Judge loses race discrimination claim over litigant’s complaint


MoJ: Lessons to be learned

A judge has failed in his claim that he suffered discrimination, harassment and victimisation due to his race over how a complaint by a litigant was dealt with.

The employment tribunal found that although there were some procedural errors and element of unfairness in the way the complaint against Nawal Kumrai was handled, there was no evidence to support the contention that this was due to the fact he was non-white and of BAME origin.

Employment Judge Snelson added that there were lessons to learn from the case for all the parties involved: Mr Kumrai; Hugh Howard, regional tribunal judge for the south-east region of the First-tier Tribunal’s social entitlement chamber (SEC); John Aitken, president of the chamber; and the Ministry of Justice, which runs HM Courts & Tribunal Service.

In April 2015 Mr Kumrai, sitting with a medical member, heard an appeal against a decision of the Department for Work and Pensions to refuse a claim for a particular social security benefit.

The tribunal allowed the appeal but the appellant nonetheless made a complaint about the way in which Mr Kumrai had conducted the hearing, saying he had unnecessarily asked repeated questions about a sensitive medical condition and reduced her to tears.

Her complaint was corroborated by others who had been present, including the medical member.

Mr Howard conducted an investigation and, as a result of his report, Mr Aitken referred the case to the Judicial Conduct Investigations Office with a recommendation that Mr Kumrai be given formal advice.

The complaint was eventually dismissed as being outside of the office’s remit, because it related to a judicial decision and/or case management, but Mr Kumrai was informally advised of the benefits of training on handling difficult situations in court.

In 2016, Mr Kumrai claimed under the Equality Act 2010 that Mr Aitken and Mr Howard had racially discriminated against him, subjected him to race-related harassment and victimised him in the way in which the complaint was handled.

There were various procedural deficiencies in the handling of the complaint, which Mr Howard and Mr Aitken acknowledged and apologised for, Judge Snelson said.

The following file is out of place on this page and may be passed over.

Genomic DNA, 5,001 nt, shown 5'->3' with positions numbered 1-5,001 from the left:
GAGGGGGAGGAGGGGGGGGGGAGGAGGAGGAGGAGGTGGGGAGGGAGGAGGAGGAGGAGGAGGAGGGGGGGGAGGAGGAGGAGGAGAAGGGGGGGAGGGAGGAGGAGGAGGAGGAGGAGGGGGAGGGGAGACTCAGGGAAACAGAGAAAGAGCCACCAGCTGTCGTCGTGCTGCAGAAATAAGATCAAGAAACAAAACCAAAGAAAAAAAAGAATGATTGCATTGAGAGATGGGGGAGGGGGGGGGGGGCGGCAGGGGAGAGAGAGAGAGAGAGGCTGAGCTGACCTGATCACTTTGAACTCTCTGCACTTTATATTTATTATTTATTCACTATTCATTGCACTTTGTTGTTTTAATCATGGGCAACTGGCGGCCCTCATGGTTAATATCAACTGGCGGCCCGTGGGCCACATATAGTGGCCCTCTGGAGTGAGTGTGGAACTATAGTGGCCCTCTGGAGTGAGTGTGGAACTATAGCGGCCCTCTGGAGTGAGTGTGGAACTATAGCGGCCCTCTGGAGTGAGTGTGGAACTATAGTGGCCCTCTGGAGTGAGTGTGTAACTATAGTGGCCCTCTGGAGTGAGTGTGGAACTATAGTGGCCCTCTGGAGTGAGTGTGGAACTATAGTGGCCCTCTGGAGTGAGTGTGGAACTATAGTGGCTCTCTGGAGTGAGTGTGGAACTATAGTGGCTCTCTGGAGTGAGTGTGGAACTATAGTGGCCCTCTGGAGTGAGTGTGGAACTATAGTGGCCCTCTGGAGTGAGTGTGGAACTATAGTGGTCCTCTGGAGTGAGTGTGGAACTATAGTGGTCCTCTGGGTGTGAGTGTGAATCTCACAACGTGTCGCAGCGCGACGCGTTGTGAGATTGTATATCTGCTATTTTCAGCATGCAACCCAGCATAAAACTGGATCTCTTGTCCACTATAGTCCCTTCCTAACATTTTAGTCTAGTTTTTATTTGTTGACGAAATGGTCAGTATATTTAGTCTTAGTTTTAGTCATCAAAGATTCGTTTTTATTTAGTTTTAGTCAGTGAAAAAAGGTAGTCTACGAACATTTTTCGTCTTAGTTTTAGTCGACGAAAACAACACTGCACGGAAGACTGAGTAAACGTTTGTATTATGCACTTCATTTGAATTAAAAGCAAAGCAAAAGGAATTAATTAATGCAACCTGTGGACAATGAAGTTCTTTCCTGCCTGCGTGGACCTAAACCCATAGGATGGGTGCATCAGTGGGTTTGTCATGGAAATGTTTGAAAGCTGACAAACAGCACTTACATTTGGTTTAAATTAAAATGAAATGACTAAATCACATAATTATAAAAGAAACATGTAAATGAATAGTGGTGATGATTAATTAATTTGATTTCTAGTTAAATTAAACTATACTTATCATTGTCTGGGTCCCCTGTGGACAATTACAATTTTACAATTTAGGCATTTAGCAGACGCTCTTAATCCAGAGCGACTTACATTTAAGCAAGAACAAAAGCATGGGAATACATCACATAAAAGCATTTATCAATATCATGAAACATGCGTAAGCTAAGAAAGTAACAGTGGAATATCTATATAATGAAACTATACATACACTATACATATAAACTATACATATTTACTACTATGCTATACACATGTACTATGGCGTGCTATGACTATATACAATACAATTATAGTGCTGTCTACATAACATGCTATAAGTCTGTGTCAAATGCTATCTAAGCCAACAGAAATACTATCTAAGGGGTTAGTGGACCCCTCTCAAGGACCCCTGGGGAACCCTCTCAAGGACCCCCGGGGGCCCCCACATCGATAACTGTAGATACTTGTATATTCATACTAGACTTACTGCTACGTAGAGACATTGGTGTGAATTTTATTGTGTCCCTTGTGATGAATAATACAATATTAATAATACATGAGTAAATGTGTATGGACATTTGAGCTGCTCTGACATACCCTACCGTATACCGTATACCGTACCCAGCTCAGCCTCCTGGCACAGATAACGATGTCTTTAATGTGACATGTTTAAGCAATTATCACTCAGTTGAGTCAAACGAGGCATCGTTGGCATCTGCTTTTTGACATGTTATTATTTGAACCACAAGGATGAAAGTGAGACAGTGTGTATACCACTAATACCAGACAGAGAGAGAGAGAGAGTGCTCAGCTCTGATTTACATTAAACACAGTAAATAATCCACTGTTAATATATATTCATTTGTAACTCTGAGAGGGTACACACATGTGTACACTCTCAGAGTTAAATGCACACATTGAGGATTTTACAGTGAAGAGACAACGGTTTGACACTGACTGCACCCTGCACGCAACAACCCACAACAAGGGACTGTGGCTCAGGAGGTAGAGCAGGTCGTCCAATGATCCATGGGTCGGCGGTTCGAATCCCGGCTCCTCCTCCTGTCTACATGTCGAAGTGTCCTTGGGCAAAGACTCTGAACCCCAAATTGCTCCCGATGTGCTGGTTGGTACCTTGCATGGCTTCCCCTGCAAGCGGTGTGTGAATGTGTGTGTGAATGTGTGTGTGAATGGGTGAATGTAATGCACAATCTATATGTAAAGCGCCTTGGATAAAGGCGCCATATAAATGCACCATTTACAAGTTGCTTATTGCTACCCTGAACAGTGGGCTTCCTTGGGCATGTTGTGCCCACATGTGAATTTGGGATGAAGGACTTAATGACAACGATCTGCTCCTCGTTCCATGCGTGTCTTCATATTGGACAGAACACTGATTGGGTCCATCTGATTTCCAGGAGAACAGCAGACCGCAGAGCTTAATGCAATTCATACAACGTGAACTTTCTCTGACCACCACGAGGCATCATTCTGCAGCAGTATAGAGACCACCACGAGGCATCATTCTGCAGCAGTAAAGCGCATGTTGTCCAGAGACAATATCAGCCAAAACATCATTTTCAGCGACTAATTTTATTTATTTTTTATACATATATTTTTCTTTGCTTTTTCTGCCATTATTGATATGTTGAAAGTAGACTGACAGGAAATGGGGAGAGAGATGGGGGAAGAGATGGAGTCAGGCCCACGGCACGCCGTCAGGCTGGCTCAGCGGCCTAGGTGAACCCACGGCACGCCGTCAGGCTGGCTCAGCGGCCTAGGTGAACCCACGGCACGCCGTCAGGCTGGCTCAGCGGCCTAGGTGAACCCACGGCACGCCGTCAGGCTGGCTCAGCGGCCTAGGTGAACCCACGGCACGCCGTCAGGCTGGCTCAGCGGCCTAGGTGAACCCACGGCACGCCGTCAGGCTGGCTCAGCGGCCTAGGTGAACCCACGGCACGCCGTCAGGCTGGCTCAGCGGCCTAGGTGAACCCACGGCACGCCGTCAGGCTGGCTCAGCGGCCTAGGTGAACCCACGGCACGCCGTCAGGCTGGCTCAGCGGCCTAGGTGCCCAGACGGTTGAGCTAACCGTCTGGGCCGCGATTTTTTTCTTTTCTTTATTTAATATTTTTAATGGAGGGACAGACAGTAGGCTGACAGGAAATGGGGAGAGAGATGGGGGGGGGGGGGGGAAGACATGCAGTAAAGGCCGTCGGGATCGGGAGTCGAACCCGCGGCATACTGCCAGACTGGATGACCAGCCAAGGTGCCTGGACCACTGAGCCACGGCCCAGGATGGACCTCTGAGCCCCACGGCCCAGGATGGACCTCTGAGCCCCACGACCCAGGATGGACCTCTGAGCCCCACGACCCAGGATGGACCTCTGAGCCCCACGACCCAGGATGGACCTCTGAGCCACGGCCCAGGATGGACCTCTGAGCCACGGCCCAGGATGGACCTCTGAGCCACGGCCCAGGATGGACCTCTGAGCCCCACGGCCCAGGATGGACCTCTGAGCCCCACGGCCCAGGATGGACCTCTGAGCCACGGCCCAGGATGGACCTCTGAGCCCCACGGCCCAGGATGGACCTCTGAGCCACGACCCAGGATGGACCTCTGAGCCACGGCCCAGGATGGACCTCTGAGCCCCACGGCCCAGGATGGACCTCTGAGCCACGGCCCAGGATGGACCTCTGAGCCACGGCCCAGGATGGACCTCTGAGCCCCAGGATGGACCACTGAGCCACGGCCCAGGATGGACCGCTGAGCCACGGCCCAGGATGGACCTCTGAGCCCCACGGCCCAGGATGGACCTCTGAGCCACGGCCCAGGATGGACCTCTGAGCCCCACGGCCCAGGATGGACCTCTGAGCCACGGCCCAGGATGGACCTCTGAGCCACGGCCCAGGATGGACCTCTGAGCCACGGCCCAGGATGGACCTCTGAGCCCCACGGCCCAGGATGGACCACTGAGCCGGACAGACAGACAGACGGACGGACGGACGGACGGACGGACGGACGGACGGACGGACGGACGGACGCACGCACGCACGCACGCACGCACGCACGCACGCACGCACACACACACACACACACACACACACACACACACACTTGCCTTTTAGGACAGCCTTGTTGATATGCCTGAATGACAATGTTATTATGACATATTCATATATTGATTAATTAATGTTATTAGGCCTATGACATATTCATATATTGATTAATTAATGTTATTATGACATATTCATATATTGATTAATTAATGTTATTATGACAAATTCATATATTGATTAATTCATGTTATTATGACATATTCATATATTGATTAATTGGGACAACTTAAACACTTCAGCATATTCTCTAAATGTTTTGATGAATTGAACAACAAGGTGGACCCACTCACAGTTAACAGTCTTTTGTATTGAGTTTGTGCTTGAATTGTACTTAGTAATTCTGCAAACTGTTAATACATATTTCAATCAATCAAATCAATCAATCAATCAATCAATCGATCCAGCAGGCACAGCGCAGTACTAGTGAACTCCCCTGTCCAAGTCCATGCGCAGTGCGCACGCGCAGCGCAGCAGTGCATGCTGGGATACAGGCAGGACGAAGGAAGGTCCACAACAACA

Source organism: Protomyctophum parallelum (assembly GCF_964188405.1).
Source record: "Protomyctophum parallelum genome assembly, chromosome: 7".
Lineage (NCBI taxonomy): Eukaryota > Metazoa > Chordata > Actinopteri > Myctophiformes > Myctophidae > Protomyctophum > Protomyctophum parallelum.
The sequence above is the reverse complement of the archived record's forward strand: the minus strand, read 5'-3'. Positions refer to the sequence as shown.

“By contrast, so far as we are aware, Mr Kumrai has never acknowledged even the possibility that his conduct of the hearing on 24 April 2015 might have merited some criticism.”

Judge Snelson ruled that Mr Howard reached “premature” conclusions in a letter to Mr Kumrai, having assembled evidence without giving Mr Kumrai the chance to see and comment on it.

“It did not suggest an open mind on the facts, but only on whether the facts substantiated a case of judicial misconduct.”

Mr Howard also took account of “irrelevant” material from Mr Kumrai’s personnel file, such as alleged difficulties with clerks, which “only served to cast him in a negative light”.

Judge Snelson continued: “Some, which suggested a difficult person resistant to authority or guidance, was arguably of some relevance to possible outcomes, but the report did not state that reliance was placed on it for that purpose only…

“The result was an unfair report that incorporated irrelevant material to Mr Kumrai’s disadvantage.”

The claim was based on alleged subconscious discrimination, but Judge Snelson said: “We are unable to identify anything suggestive of any element of racial bias underlying the behaviour of Mr Howard or Mr Aitken.

“There is nothing pointing to their treatment of Mr Kumrai having been different to the treatment that would have been accorded to any other judge of different race in like circumstances.”

The tribunal observed that Mr Howard was “consistent in seeking to avoid unpleasantness and formality and deal with the case quietly and informally”.

Mr Howard would have made the same errors whoever he was investigating: “To the extent that errors caused prejudice to Mr Kumrai, we are satisfied that they are explained by ignorance and inexperience of the rules.

“The explanation of simple error is, in the circumstances of this case, plausible and, we find, true.”

Other aspects of the claim were rejected for being out of time.

Judge Snelson concluded: “We would not wish to leave this dispute without observing that all parties would do well to learn lessons from it.

“The litigation has no doubt been a chastening experience for Mr Howard and Mr Aitken. We hope that in all future cases they will be especially mindful of the need for scrupulous care to ensure that any investigation is strictly compliant with the rules and with the principles of natural justice.

“We were told that during the long life of this litigation steps have been taken (at least within the SEC) to improve awareness and understanding of the rules. We greatly hope that the startling errors uncovered in this case will not be repeated.”

So far as the Ministry of Justice was concerned, the tribunal said it was “alarming to learn of important legislation bearing on the constitutionally delicate question of judicial misconduct being brought into effect without even the most rudimentary of measures to educate potential decision-makers as to its effect”.

It added: “We sincerely hope that such an elementary mistake will not be made in future.”

Finally, the tribunal urged Mr Kumrai to reflect on his part “in this unhappy story”.

It explained that the case raised “uncomfortable questions (for all concerned, including this tribunal) not only about the scope of judicial misconduct rules and the management of judges by superior judges, but also about how judges engage with those who come before them, many of whom are exceedingly vulnerable and at risk of suffering further damage through the litigation process”.




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